Late in the third quarter that felt like the fourth quarter of Toronto’s somehow frantic-yet-sleepy 107-92 win over the Houston Rockets, Ish Wainright poked the ball away from a nameless Rocket. It was a theme of the night, that the Raptors forced an endless train of turnovers from the Rockets, their length stymieing every dribble, every pass, everything the Rockets tried to do. But after Wainright stole the ball, he pushed ahead in transition on his own before throwing the ball do a defended Justin Champagnie. Oops.
It didn’t matter. Wainright traded the sure two for even more points, as he jetted around a screen on that same possession in the half-court and drilled a triple.
The Raptors could do no wrong.
To that point, the team had two (!) buzzer-beating, half-court, off-the-glass, three-point heaves fall on the night. Dalano Banton flung up one shot. Later, Malachi Flynn pushed the pace after a turnover and hurled in the triple to end the third quarter.
There weren’t too many poor performances to go around for the Raptors. Gary Trent jr. played terrific perimeter defense, digging in and deflecting a variety of dribbles for the Raptors. OG Anunoby continued his star rise, creating space with ease in isolation and drilling ridiculous pull-up jumpers. Khem Birch returned from a spell in the health and safety program and — though he started out jumpy and fouled plenty — settled in to play a nice defensive game. Precious Achiuwa showed off his impressive handle and self-creation abilities.
“That’s the way I’ve played since middle school, high school and college as well,” said Achiuwa of his open-court dribbling. “It’s just something I’m comfortable doing. As long as I’m taking care of the ball, making the right plays, making the right reads and not turning the ball over, it puts us in a good position.”
Flynn didn’t just bank in a three, but also showed off the aggression with his jumper that he’s lacked for much of the preseason; he closed out the Rockets on his own, drilling triples every time Houston’s deficit sniffed single digits.
Almost every Raptor scraped against his theoretical ceiling, at least for a stretch or two.
The point is that, for at least one night, we saw what length and strength could be. It’s true that Toronto wasn’t playing a particularly impressive offense from the Rockets in the first place. And with so few true ball-handlers (like, zero?) on the opposing squad, it wasn’t hard for Toronto’s enormous, floor-shrinking defenders to force the Rockets into poor decisions. Jalen Green, Houston’s prize rookie, had more turnovers (seven) than points (five) and was thoroughly outplayed by Scottie Barnes.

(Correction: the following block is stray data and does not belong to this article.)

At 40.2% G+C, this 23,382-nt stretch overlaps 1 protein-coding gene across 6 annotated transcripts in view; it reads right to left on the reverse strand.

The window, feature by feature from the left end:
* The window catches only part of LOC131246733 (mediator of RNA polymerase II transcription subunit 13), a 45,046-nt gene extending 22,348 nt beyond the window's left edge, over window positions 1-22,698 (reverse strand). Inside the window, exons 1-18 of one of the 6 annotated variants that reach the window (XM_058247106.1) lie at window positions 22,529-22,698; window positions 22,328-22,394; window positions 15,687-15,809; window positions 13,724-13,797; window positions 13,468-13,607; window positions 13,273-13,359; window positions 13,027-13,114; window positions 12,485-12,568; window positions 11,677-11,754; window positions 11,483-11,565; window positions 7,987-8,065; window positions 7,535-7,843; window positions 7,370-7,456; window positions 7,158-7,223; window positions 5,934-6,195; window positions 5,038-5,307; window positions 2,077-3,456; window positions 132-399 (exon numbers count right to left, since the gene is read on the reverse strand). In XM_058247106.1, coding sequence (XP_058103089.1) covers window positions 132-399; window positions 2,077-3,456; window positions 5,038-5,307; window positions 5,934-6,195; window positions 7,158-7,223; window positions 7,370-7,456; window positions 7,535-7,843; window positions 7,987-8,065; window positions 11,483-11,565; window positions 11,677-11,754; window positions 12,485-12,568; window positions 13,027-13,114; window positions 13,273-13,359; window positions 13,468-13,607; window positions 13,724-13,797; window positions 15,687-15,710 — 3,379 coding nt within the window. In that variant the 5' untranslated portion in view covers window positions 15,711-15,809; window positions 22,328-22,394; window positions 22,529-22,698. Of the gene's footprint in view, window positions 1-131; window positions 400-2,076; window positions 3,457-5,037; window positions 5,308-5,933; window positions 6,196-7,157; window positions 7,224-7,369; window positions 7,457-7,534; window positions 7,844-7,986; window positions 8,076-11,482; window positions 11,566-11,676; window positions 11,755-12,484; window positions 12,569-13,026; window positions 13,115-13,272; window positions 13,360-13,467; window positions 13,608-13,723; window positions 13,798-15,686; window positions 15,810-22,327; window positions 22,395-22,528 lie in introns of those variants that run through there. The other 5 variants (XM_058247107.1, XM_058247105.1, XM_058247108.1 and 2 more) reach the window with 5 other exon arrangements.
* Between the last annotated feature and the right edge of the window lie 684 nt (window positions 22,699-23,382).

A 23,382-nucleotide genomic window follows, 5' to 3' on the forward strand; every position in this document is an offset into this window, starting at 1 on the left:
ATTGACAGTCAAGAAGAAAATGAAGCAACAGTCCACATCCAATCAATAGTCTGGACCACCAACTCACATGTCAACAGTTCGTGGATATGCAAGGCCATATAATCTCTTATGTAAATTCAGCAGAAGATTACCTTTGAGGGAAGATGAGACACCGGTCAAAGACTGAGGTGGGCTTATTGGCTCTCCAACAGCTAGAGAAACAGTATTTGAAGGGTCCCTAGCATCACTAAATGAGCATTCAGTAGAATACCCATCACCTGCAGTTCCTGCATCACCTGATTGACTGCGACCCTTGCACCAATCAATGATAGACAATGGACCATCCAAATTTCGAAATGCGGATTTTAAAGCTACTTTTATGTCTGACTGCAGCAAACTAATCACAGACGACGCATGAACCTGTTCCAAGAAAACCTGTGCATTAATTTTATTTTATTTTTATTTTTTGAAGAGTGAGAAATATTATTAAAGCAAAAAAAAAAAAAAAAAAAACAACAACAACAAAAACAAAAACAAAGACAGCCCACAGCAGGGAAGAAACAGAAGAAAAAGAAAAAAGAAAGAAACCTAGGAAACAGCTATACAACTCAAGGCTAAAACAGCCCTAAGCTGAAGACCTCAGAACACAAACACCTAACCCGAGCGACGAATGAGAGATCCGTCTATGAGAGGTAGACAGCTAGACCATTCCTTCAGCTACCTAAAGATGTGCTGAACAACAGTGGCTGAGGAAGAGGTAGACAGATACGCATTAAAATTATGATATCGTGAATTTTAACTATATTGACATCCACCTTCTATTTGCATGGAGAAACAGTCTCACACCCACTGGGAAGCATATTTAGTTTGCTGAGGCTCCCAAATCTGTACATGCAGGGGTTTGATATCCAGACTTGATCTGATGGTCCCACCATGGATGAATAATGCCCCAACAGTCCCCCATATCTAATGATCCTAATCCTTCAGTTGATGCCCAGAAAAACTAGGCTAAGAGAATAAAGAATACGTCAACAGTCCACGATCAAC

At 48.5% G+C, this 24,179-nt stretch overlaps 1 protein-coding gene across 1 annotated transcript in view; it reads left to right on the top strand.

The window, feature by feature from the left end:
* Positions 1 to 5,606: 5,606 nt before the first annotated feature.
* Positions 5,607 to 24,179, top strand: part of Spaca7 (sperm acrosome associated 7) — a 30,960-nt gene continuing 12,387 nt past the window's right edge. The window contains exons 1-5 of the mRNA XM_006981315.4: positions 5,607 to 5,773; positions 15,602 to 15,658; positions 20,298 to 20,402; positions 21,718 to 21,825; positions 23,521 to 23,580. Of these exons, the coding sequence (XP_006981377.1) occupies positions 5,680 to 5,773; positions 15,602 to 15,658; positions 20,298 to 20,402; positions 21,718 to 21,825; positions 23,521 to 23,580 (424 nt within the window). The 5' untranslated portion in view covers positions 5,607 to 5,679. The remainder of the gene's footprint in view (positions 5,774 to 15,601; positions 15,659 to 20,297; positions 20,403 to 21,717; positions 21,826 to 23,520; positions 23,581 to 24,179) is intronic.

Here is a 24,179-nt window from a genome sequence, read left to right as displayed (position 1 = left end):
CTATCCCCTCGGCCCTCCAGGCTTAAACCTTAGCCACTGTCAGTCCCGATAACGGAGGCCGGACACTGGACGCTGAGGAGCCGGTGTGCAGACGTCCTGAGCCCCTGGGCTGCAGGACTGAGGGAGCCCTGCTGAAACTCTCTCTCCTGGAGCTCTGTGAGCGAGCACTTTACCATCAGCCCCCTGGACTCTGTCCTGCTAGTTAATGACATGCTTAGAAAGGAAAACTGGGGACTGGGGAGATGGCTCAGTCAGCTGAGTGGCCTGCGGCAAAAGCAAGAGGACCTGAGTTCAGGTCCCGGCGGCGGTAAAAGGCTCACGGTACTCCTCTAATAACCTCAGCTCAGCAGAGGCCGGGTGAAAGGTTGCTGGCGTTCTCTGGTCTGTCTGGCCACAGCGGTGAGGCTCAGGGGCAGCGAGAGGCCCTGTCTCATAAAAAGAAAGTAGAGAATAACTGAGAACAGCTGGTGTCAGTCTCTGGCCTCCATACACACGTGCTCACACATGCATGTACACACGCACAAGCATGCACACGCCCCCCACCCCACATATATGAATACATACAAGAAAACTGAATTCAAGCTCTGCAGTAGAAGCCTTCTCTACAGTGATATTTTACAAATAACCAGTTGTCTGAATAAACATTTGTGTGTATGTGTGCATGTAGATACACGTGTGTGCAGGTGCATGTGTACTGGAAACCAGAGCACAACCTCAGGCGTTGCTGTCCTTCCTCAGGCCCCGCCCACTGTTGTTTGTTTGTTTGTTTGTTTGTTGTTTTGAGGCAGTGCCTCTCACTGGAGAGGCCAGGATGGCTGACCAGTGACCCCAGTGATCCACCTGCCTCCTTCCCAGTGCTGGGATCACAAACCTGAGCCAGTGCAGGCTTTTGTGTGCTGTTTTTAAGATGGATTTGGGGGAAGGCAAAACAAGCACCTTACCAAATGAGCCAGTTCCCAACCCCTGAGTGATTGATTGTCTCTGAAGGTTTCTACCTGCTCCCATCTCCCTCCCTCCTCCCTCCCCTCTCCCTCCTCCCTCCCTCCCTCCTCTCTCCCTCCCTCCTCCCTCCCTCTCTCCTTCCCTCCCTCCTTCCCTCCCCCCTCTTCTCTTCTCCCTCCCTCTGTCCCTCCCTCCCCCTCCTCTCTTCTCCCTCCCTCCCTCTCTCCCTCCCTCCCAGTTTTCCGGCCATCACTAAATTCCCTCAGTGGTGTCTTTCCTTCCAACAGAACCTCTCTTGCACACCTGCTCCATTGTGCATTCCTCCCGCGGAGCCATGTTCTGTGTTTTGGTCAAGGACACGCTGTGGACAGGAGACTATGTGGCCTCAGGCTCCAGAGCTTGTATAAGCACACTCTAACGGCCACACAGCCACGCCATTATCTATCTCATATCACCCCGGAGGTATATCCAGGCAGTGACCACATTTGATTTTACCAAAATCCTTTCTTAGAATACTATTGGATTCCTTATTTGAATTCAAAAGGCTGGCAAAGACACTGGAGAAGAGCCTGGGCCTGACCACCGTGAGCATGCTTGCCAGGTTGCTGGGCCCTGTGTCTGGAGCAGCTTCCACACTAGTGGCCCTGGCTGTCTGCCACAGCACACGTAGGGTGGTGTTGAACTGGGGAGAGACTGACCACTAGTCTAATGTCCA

Barnes, by the way, deserves his own blurb. He played about as well as he could for the vast majority of his minutes. He was responsible for plenty of Houston’s turnovers, and on the other end, he finished well, passed well, and did just about everything he could to make sure that the Raptors created advantages at every turn. But in the third quarter he rotated for a block but fouled from behind instead of making the clean defensive play. Though the Raptors were leading by 20 points, more or less, Barnes was furious with himself for the mistake and pounded the ball on the floor.
Don’t be fooled by Barnes’ always-happy exterior. He expects perfection from himself, and no matter how happy he is, it’s clear how frustrated he is with himself when he makes mistakes. Happy, communicative, inspiring — but not contended. You couldn’t create a more impressive growth mindset if you let Dale Carnegie design one in a lab.
So Toronto beat up on a surefire lottery team. In the preseason. That’s hardly a cause for celebration. But the point is that Toronto did it by playing to its unique set of strengths. They had a mountain of deflections, ran in transition, and won the game in the collective rather than the individual.
“We want to get into the ball and we want to try to create some havoc,” said Nick Nurse after the game. “I didn’t get the final numbers, but we had some quarters, I think we had one quarter with 19 deflections. We have games in the low 20s sometimes.
“A lot of high deflections, there were two or three or four on one possession, that’s what we’re trying to do, we’re trying to use some of that length and turn it into offense.
“I still think we probably didn’t turn enough of it into offense. Thirty turnovers, 32 points. Thirty-two points is a nice number, but that number per turnover should be a bit higher.”
That’s greed, pure and simple; last year, the league leader in transition points scored 24.9 per game. But Nurse is right to be greedy. That’s where the Raptors’ points are going to come from. And when it rains, it’s going to pour. With Fred VanVleet, Anunoby, Barnes, Achiuwa, Birch, Banton, and others, the Raptors have a horde of long-armed players who are elite at forcing turnovers. That will be a strength to come, even in the regualar season.
When Toronto plays poor offensive teams, their wins may look a lot like this one. It was a preseason game, of course. (The Raptors were also without Pascal Siakam, Chris Boucher, Goran Dragic, and Yuta Watanabe, while the Rockets were mostly available.) But this is the blueprint. Be big across the spectrum, force chaos, and thrive. Toronto will always play at least four players together who can handle in transition. They switch positions on offense as a matter of intent. They’ll be just fine when things get crazy.
The Raptors will win more often than not when it’s bedlam on the court. We don’t know how they’ll fare in the organization of good games, and we surely don’t know how they’ll survive the structured grime of the playoffs, if they make it. But they’re going to have a fair number of wins that look just like this one, at least in the regular season. Welcome to the length and strength era.